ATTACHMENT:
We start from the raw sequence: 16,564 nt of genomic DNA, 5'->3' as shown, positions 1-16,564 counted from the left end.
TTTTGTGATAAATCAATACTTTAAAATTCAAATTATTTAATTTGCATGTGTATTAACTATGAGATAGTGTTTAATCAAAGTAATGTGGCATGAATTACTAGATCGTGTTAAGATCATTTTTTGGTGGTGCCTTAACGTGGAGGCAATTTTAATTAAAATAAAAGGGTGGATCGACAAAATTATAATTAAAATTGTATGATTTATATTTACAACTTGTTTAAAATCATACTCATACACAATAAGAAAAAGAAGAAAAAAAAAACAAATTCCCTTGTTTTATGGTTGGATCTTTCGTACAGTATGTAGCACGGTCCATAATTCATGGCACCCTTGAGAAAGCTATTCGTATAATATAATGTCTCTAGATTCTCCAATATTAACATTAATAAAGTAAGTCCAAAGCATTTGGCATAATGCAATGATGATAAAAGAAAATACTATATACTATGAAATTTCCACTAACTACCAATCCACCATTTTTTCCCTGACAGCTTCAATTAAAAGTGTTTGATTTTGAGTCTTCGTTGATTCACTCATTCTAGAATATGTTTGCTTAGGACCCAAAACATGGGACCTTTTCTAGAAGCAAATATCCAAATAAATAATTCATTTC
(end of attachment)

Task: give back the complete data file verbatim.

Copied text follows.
We start from the raw sequence: 16,564 nt of genomic DNA, 5'->3' as shown, positions 1-16,564 counted from the left end.
TTTTGTGATAAATCAATACTTTAAAATTCAAATTATTTAATTTGCATGTGTATTAACTATGAGATAGTGTTTAATCAAAGTAATGTGGCATGAATTACTAGATCGTGTTAAGATCATTTTTTGGTGGTGCCTTAACGTGGAGGCAATTTTAATTAAAATAAAAGGGTGGATCGACAAAATTATAATTAAAATTGTATGATTTATATTTACAACTTGTTTAAAATCATACTCATACACAATAAGAAAAAGAAGAAAAAAAAAACAAATTCCCTTGTTTTATGGTTGGATCTTTCGTACAGTATGTAGCACGGTCCATAATTCATGGCACCCTTGAGAAAGCTATTCGTATAATATAATGTCTCTAGATTCTCCAATATTAACATTAATAAAGTAAGTCCAAAGCATTTGGCATAATGCAATGATGATAAAAGAAAATACTATATACTATGAAATTTCCACTAACTACCAATCCACCATTTTTTCCCTGACAGCTTCAATTAAAAGTGTTTGATTTTGAGTCTTCGTTGATTCACTCATTCTAGAATATGTTTGCTTAGGACCCAAAACATGGGACCTTTTCTAGAAGCAAATATCCAAATAAATAATTCATTTC